2012 has, so far been a positive year for wineries around the world. While it may be a little too early to speak of the wines being made in the northern hemisphere, European and North American wineries have already begun reporting that their harvesting season has been generally very good, and are predicting to continue with the kind of successes they saw in 2011. However, 2012 has been something of a late year for France, due to unpredictable weather throughout the summer, and the grapes were ripening considerably later than they did in 2011 (which was, admittedly, an exceptionally early year). French wineries are claiming, though, that this could well turn out to be advantageous, as the slow ripening will allow the resulting wines to express more flavour and features of the terroir they are grown in.
The southern hemisphere has seen ideal climatic conditions in most of the key wine producing countries, and Australia and New Zealand particularly had a superb year, in particular with the Bordeaux varietal grapes that grow there and which love the humidity these countries received plenty of. Also enjoying a fantastic year for weather were wineries across Argentina and Chile, with the Mendoza region claiming that 2012 will be one of their best vintages of the past decade. Similar claims are being made across the Chilean wine regions, where Sauvignon Blanc and Cabernet Sauvignon had an especially good year. These two grape varietals also produced characterful wines on the coastal regions of South Africa this year.
Varietal: Red Bordeaux
The Bordeaux region of France consistently enjoys the reputation of being the finest region for wine making in the world. But what is it that makes this area around the Gironde river so special? The secret lies in their ancient and careful blend of no more than six high quality, flavorful and unique grape varietals. Cabernet Sauvignon, Merlot, Petit Verdot, Cabernet Franc, Malbec and CarmÃ©nere are all permitted for usage in the production of Bordeaux wines, and the winery carefully considers how to balance the fine points of one varietal against another. Most commonly, Cabernet Sauvignon is used as the main grape varietal, usually with vintners making wines containing upwards of 60% Cabernet Sauvignon grape juices. This varietal lends its big, spicy, fruity flavors and astringent, tannin-heavy character to the mix. Normally, this strong varietal is then tempered and rounded by Merlot, a fleshy, fruity and far lighter bodied grape, containing far fewer tannins and a much brighter flavor The blended wines are normally left to age in oak, where they can continue to work together and produce their wonderful results.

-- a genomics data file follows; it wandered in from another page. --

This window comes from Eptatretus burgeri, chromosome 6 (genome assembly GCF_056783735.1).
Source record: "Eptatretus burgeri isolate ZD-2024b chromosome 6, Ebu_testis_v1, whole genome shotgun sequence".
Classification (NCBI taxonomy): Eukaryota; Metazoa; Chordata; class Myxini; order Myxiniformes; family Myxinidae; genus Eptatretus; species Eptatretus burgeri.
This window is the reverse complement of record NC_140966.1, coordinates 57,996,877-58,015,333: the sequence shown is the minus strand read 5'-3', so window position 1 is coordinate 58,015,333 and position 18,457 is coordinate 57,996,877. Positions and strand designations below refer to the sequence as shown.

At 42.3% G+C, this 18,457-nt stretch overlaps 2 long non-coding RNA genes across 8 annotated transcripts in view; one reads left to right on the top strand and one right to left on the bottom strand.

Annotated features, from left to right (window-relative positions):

Of all the wine regions in France, the mostly highly esteemed and famous is surely Bordeaux. Most commonly associated with their superb examples of blended red wines, usually made with a blend of Cabernet Sauvignon, Merlot and Petit Verdot varietals, Bordeaux consistently demonstrates that their mix of traditional and modern wine-making styles is the recipe for fame and success. The region benefits greatly from its humid climate, and the fact that its clay and gravel based soils are perfect for growing the fine grape varietals which flourish there. The region is split into quite distinct sub-regions, with the finest generally believed to be the Left Bank and the MÃ©doc region, where many of the most well known chateaux are based and produce their wonderful red and white wines.
France is renowned across the globe for its quality wines and the careful expertise which goes into making them, but what is truly remarkable about this relatively small country is the vast range of wines it produces in such huge amounts each year. Not only are the finest red wines in the world said to come from the beautiful regions of Bordeaux and Burgundy, but elsewhere in the country we find the Champagne region, and areas such as the Rhone Valley and the Loire, whose white wines consistently receive awards and accolades by the plenty. This range is a result of the great variety of climatic conditions and terrain found in France, coupled with generations of wine makers working within single appellations. Their knowledge of specific terroirs and grape varieties has, over time, perfected the production of wines within their region, and the end results continue to impress the world to this day.